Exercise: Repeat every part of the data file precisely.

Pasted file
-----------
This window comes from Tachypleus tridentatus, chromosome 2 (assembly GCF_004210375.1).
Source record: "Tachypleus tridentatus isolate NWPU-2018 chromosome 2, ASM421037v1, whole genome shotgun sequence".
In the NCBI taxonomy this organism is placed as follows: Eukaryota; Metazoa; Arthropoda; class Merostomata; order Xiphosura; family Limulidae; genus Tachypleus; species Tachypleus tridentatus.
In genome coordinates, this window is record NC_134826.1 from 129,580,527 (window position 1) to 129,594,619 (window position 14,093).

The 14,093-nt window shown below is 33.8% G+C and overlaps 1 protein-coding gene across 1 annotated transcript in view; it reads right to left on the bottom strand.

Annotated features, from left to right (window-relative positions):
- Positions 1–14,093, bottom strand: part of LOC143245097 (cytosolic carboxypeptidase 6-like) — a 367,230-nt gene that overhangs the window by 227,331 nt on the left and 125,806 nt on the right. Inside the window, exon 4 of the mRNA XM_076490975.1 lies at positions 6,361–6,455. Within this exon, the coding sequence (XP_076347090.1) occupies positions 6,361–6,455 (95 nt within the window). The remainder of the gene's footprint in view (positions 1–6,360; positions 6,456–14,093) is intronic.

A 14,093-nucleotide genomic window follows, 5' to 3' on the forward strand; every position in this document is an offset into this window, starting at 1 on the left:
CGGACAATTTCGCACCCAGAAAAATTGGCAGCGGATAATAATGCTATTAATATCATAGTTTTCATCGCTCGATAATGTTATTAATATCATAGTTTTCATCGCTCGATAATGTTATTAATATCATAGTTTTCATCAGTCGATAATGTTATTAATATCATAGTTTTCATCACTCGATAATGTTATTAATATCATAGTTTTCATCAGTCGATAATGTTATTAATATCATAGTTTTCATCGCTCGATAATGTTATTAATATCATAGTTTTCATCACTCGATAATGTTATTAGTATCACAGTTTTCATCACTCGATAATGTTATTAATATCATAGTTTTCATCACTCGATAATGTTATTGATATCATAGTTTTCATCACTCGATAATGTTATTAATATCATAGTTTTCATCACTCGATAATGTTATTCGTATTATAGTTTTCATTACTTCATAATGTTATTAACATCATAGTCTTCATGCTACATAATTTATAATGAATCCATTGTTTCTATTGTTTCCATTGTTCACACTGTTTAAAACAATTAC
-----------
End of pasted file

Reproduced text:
This window comes from Tachypleus tridentatus, chromosome 2 (assembly GCF_004210375.1).
Source record: "Tachypleus tridentatus isolate NWPU-2018 chromosome 2, ASM421037v1, whole genome shotgun sequence".
In the NCBI taxonomy this organism is placed as follows: Eukaryota; Metazoa; Arthropoda; class Merostomata; order Xiphosura; family Limulidae; genus Tachypleus; species Tachypleus tridentatus.
In genome coordinates, this window is record NC_134826.1 from 129,580,527 (window position 1) to 129,594,619 (window position 14,093).

The 14,093-nt window shown below is 33.8% G+C and overlaps 1 protein-coding gene across 1 annotated transcript in view; it reads right to left on the bottom strand.

Annotated features, from left to right (window-relative positions):
- Positions 1–14,093, bottom strand: part of LOC143245097 (cytosolic carboxypeptidase 6-like) — a 367,230-nt gene that overhangs the window by 227,331 nt on the left and 125,806 nt on the right. Inside the window, exon 4 of the mRNA XM_076490975.1 lies at positions 6,361–6,455. Within this exon, the coding sequence (XP_076347090.1) occupies positions 6,361–6,455 (95 nt within the window). The remainder of the gene's footprint in view (positions 1–6,360; positions 6,456–14,093) is intronic.

A 14,093-nucleotide genomic window follows, 5' to 3' on the forward strand; every position in this document is an offset into this window, starting at 1 on the left:
CGGACAATTTCGCACCCAGAAAAATTGGCAGCGGATAATAATGCTATTAATATCATAGTTTTCATCGCTCGATAATGTTATTAATATCATAGTTTTCATCGCTCGATAATGTTATTAATATCATAGTTTTCATCAGTCGATAATGTTATTAATATCATAGTTTTCATCACTCGATAATGTTATTAATATCATAGTTTTCATCAGTCGATAATGTTATTAATATCATAGTTTTCATCGCTCGATAATGTTATTAATATCATAGTTTTCATCACTCGATAATGTTATTAGTATCACAGTTTTCATCACTCGATAATGTTATTAATATCATAGTTTTCATCACTCGATAATGTTATTGATATCATAGTTTTCATCACTCGATAATGTTATTAATATCATAGTTTTCATCACTCGATAATGTTATTCGTATTATAGTTTTCATTACTTCATAATGTTATTAACATCATAGTCTTCATGCTACATAATTTATAATGAATCCATTGTTTCTATTGTTTCCATTGTTCACACTGTTTAAAACAATTAC